ADVANCED PLACEMENT AND ADVANCED STANDING
How can I use my AP credit?
The most common use of AP credit by B.S.E. students is to fulfill general engineering math and science requirements or to place into more advanced courses. AP credit at Princeton is awarded as 1 or 2 units in a subject area. AP credit in physics (2 units) and chemistry (1 unit) can be used to fulfill the B.S.E. requirements in those areas. AP credit in Math can be used to place into the second term of introductory calculus (1 unit) or into multivariable calculus (2 units). You have several options for taking advantage of this AP credit. You can take a course in your intended major. You can take another humanities or social science course.
Princeton didn't get my AP scores.
ETS reports your AP scores to Princeton only if you make that request directly to ETS. The scores are sent electronically and Princeton downloads them into your records. Please make sure you tell ETS to report ALL your scores for all of the AP tests you took in high school, a cumulative report. Unless you specify this, we may only get a couple of your scores. In order to request a score report, you should go to the AP Grade Reporting Web site: http://www.collegeboard.com/student/testing/ap/exgrd_rep.html. Follow the instructions to ensure that all scores, past and present, are sent to Princeton University. If you do not provide complete information to ETS, we may not get all your tests.
Do I receive AP credit for International Baccalaureate (IB) scores and/or completed British A-levels?
A score of 7 on the IB (higher level) or a grade of A on the completed British A-levels is considered the equivalent of a score of 5 on the Advanced Placement test in most subjects; an IB score of 6 or an A-level score of B is generally considered equivalent to a score of 4 on the Advanced Placement test.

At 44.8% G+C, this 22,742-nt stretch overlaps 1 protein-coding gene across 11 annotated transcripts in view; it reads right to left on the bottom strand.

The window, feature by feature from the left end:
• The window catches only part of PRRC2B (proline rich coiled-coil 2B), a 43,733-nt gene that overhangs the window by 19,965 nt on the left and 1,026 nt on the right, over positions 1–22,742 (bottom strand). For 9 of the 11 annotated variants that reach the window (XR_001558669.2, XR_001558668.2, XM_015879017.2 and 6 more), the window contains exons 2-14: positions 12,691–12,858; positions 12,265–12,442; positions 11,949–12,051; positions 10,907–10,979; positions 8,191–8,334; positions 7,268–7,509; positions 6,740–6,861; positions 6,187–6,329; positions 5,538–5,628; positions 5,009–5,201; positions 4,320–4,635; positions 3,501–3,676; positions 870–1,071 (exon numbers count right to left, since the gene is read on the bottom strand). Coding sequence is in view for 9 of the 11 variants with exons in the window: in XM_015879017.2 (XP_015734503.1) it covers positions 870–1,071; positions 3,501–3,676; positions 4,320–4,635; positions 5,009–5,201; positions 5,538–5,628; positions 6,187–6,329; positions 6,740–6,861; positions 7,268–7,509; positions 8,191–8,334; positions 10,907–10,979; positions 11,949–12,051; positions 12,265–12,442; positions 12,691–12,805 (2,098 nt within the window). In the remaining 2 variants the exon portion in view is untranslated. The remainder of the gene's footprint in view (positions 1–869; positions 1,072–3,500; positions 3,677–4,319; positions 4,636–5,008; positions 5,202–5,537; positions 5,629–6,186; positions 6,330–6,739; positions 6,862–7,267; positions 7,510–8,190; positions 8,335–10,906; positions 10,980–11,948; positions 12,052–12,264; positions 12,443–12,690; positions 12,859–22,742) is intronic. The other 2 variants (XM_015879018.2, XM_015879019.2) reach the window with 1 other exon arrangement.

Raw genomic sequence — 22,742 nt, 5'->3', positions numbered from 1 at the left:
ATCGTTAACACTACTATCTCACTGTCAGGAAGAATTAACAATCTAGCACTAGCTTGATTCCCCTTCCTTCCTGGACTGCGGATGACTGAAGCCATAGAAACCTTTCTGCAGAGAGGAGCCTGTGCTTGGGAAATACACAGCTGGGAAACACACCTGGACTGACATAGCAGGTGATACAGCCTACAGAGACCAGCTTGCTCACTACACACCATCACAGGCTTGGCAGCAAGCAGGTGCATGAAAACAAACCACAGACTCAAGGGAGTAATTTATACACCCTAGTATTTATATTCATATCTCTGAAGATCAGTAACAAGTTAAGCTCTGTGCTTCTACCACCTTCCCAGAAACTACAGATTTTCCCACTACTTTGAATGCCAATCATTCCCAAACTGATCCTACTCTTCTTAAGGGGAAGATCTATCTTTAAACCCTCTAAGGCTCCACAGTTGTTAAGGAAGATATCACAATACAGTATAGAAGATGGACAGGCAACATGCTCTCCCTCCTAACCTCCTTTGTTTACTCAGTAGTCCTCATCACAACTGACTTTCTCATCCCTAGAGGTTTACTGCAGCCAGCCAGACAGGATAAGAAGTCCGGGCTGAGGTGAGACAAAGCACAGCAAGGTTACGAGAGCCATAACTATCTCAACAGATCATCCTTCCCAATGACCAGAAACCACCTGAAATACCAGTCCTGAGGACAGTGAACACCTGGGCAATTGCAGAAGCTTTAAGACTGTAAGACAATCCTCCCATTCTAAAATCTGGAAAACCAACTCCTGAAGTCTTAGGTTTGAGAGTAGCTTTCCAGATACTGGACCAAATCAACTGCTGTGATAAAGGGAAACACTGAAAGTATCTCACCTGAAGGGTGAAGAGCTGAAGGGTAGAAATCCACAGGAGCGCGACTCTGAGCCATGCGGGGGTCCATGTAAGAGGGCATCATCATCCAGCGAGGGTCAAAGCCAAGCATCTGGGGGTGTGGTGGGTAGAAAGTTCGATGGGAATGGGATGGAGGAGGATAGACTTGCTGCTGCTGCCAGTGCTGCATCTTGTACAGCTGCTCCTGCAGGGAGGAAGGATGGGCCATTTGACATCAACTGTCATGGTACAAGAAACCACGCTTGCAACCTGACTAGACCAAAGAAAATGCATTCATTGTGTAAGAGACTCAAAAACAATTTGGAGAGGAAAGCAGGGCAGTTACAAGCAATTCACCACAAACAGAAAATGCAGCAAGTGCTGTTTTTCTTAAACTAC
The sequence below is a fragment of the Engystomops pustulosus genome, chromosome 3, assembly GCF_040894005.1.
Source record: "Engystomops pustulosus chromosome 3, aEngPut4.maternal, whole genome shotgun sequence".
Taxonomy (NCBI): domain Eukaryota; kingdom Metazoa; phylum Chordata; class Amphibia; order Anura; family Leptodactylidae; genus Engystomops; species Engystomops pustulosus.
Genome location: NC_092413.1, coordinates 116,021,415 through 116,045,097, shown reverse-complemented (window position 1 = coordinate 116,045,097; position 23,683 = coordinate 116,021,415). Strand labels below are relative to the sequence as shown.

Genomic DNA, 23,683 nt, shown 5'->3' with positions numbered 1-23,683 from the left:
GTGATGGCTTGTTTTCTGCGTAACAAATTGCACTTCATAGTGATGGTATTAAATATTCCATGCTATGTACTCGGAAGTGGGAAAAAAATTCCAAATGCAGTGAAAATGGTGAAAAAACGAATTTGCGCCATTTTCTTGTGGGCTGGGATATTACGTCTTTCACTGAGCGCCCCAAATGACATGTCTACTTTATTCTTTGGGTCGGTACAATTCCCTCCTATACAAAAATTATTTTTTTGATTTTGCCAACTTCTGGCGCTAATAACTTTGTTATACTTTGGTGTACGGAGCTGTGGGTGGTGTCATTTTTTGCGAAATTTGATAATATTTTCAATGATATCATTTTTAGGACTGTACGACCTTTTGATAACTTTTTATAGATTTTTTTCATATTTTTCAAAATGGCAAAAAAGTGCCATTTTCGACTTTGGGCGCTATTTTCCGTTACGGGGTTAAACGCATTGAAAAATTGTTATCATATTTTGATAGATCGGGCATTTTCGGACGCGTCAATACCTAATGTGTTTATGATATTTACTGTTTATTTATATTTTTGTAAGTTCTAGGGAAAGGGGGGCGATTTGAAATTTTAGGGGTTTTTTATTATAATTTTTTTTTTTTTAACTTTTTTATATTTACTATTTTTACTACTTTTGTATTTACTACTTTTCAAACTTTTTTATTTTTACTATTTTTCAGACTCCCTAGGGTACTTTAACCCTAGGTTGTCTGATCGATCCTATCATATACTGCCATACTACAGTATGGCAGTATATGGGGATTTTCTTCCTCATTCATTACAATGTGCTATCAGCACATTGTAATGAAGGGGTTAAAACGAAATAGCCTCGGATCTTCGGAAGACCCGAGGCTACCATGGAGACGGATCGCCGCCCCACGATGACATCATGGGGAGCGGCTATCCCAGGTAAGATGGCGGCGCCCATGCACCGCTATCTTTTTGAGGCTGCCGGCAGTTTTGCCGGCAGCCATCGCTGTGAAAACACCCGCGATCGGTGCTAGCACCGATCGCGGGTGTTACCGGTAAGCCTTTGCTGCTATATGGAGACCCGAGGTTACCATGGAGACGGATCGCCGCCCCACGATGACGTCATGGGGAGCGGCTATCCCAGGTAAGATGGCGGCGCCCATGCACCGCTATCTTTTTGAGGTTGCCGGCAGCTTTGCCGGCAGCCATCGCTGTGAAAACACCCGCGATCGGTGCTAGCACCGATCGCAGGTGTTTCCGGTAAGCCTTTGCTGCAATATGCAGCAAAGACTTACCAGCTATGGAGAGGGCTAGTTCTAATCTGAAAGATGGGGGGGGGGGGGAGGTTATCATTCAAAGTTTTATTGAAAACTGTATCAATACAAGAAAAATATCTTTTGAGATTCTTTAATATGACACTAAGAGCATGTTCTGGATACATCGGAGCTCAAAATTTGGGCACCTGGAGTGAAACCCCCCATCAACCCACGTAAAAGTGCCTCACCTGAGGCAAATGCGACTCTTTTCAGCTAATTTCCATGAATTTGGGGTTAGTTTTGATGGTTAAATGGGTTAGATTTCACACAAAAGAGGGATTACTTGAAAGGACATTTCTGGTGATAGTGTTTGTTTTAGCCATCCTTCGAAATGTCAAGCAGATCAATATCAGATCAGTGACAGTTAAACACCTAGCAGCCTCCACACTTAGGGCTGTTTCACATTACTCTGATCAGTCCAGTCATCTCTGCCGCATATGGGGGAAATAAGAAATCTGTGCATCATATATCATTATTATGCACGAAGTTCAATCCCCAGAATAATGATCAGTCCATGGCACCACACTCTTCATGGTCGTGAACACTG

I took a college course in physics before I came to Princeton. Can I use this to satisfy the B.S.E. physics requirement?
No, if you want to try to satisfy the B.S.E. physics requirement without AP/IB/A-level scores, then you have to take the Physics department's placement test during Orientation Week. It is very rare for students to succeed in placing out of 100-level physics with this test. Your previous physics course has prepared you well to take freshman physics at Princeton.
I completed high school in Freedonia and received the Magnificent Freedonian School-Leaving Diploma signed by President Firefly certifying that I have done university work in Physics. Can I get AP in Physics for this?
No, you must take the placement test, and it's likely that you'll be taking general physics along with the rest of the B.S.E. freshman class.
I took a college course in chemistry before I came to Princeton. Can I use this to satisfy the B.S.E. chemistry requirement?
You need to take the chemistry department's placement test in Orientation Week. Unlike the test in physics, the chemistry test has been known to yield AP credit.
I just missed the cutoff for AP in Chemistry. Can I please have a unit of AP in Chemistry?